Friday, April 2, 2010


"Darwinian evolution tells us that we are incipient compost: assemblages of complex molecules that - for no greater purpose than to secure sources of energy against competing claims - have developed the ability to speculate. After a few score years, the molecules disaggregate and return whence they came. Period.

As a gardener and ecologist, I find this oddly comforting. I like the idea of literal reincarnation: that the molecules of which I am composed will, once I have rotted, be incorporated into other organisms. Bits of me will be pushing through the growing tips of trees, will creep over them as caterpillars, will hunt those caterpillars as birds. When I die, I would like to be buried in a fashion which ensures that no part of me is wasted. Then I can claim to have been of some use after all.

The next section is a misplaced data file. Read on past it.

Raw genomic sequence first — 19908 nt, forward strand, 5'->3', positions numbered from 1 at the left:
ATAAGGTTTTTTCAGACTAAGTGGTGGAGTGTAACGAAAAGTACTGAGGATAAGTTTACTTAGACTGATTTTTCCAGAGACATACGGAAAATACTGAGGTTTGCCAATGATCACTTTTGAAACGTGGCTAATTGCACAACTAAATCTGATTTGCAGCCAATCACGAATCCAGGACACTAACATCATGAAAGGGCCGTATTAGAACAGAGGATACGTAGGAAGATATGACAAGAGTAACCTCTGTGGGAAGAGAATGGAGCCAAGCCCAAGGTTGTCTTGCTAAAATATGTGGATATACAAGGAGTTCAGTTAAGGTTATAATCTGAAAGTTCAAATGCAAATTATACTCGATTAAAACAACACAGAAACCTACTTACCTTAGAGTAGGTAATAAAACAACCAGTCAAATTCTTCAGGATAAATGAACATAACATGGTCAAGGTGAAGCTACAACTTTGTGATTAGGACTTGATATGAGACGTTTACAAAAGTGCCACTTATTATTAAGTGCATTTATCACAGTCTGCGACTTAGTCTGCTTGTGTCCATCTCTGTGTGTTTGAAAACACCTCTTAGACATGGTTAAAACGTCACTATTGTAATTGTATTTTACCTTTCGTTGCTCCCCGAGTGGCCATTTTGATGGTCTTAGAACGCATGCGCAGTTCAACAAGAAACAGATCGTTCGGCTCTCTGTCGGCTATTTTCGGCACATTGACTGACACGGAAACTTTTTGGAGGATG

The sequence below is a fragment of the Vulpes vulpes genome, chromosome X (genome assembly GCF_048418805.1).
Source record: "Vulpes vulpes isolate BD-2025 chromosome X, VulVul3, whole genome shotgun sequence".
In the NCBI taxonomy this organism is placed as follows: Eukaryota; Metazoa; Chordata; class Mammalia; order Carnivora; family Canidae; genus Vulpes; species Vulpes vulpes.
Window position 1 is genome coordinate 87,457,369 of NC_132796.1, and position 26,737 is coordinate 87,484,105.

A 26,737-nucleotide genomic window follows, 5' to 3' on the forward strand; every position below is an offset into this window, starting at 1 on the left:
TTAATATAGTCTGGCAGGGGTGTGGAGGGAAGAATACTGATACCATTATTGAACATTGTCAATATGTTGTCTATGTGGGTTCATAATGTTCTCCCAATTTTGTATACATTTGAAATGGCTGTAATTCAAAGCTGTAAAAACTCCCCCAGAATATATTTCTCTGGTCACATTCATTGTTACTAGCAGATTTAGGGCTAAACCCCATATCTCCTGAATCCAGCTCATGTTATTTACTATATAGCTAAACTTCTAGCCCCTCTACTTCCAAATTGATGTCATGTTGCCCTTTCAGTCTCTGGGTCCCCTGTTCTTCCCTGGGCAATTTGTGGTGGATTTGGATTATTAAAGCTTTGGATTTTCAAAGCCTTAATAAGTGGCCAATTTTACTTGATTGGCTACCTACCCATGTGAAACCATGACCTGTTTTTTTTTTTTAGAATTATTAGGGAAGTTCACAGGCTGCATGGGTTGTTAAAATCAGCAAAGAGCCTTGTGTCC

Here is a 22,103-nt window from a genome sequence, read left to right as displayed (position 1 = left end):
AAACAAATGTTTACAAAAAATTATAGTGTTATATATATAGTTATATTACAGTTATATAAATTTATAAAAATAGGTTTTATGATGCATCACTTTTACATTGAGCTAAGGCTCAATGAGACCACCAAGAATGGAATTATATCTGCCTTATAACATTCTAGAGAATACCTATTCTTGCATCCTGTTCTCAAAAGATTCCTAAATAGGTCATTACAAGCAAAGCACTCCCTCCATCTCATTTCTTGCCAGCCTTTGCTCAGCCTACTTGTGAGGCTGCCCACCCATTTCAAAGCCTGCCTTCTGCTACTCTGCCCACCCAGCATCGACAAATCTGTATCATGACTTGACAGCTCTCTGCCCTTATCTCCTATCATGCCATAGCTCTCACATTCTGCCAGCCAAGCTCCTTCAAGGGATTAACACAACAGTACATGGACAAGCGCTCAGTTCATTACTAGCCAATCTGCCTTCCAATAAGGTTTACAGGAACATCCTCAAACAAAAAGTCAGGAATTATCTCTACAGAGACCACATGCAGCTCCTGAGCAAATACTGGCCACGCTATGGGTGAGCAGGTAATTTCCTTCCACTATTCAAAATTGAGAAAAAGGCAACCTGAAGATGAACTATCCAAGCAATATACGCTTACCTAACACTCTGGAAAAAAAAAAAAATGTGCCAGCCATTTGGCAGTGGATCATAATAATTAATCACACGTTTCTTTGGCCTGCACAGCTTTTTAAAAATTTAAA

Is this not better than the awful lottery of judgement? Is a future we can predict not more comforting than one committed to the whims of inscrutable authority? Is eternal death not a happier prospect than eternal life? The atoms of which we are composed, which we have borrowed momentarily from the ecosphere, will be recycled until the universe collapses.

This is our continuity, our eternity. Why should anyone want more?"

'A life with no Purpose', George Monbiot

1 comment:

S! said...

I would not quite define evolution in that exact way. I get what this gardener fellow is saying. However, for me, what is really interesting is how "consciousness" & "morality" - sort of the two human sides, outside of regular animal evolution - may have contributed to our survival. How does art make us fitter ( I read about this somewhere, & forgot, I think Jared Diamond) & why music makes us stronger?

Why does religion survive? Etcetera.

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